So, every new version of QuickBooks comes out of the gate with some problems. This is “normal”.

Problems are reported by users to Intuit. And I’m sure that Intuit prioritizes the problems and assigns their programming team to fix them.

Intuit then releases an update to QuickBooks. You download the update and install it, and it fixes problems.

There’s a good chance that there will some new problems in the update that are unique to that update — problems that weren’t there before. Hopefully the update fixes 10 or 20 or 100 problems for every new problem that it creates. Hopefully the new problems aren’t as serious as the ones that were fixed.

But an update isn’t a miracle worker — it probably doesn’t fix all the problems in the previous version. More problems will be reported, and after another month or two or three, another update will be made available to the user base.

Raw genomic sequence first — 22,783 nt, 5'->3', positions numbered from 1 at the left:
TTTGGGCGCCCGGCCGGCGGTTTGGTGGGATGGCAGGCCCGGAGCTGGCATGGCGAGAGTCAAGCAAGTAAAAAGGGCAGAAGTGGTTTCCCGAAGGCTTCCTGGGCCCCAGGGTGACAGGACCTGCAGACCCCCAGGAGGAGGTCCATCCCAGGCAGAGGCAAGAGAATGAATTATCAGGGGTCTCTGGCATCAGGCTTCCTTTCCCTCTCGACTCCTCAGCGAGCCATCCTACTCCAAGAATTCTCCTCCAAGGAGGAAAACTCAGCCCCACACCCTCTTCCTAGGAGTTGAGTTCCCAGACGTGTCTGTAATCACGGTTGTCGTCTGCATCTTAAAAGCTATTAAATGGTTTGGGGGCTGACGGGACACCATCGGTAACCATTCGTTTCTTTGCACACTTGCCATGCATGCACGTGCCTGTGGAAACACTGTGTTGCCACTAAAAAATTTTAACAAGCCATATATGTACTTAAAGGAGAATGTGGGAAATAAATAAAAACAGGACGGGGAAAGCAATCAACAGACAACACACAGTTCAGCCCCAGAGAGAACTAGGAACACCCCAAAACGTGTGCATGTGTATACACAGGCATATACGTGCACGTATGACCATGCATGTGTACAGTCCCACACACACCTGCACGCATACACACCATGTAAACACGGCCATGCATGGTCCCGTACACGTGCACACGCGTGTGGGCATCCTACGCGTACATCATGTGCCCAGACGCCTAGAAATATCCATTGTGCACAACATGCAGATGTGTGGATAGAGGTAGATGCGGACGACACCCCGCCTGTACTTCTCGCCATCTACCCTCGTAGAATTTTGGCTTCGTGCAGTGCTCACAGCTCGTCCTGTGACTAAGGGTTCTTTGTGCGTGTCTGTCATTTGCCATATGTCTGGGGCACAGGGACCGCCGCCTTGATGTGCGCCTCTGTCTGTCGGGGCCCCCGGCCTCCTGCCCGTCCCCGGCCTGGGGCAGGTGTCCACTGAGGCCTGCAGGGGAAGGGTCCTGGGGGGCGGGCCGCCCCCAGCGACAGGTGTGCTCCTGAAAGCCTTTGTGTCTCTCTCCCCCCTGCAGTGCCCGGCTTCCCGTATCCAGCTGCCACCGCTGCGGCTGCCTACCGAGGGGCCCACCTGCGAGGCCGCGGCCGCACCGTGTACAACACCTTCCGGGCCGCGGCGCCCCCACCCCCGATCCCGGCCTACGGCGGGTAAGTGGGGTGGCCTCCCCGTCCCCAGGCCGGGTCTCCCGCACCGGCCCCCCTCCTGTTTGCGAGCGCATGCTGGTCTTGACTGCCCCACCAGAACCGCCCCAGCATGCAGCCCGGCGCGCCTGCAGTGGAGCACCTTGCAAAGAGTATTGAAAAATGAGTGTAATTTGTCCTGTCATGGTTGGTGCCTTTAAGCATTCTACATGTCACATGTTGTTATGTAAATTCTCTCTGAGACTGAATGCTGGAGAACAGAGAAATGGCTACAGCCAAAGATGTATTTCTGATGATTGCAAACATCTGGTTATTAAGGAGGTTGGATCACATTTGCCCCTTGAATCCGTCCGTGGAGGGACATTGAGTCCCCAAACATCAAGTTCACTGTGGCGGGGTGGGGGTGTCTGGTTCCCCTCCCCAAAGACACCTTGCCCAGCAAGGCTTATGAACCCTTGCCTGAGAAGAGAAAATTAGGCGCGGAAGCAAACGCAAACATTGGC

After a few go-rounds of this, you usually have an updated version that works pretty darn well.

OK, so what? Well, if you understand that brand new versions are likely to have more bugs in it than older, updated versions, it might make you decide to wait a little bit before jumping on the upgrade bandwagon when a new version comes out.

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You may decide to read some reviews and blogs and forums and see what kind of experience users are having with the new version. If you decide to wait until the new version is updated, you can check these same sources and see what folks are saying about the update.

If the word in the street is favorable, then you’ll feel more comfortable about committing to the new version or update. But if a lot of people are having problems with it, then maybe you’d want to think about waiting until another update comes out and gets good user reviews.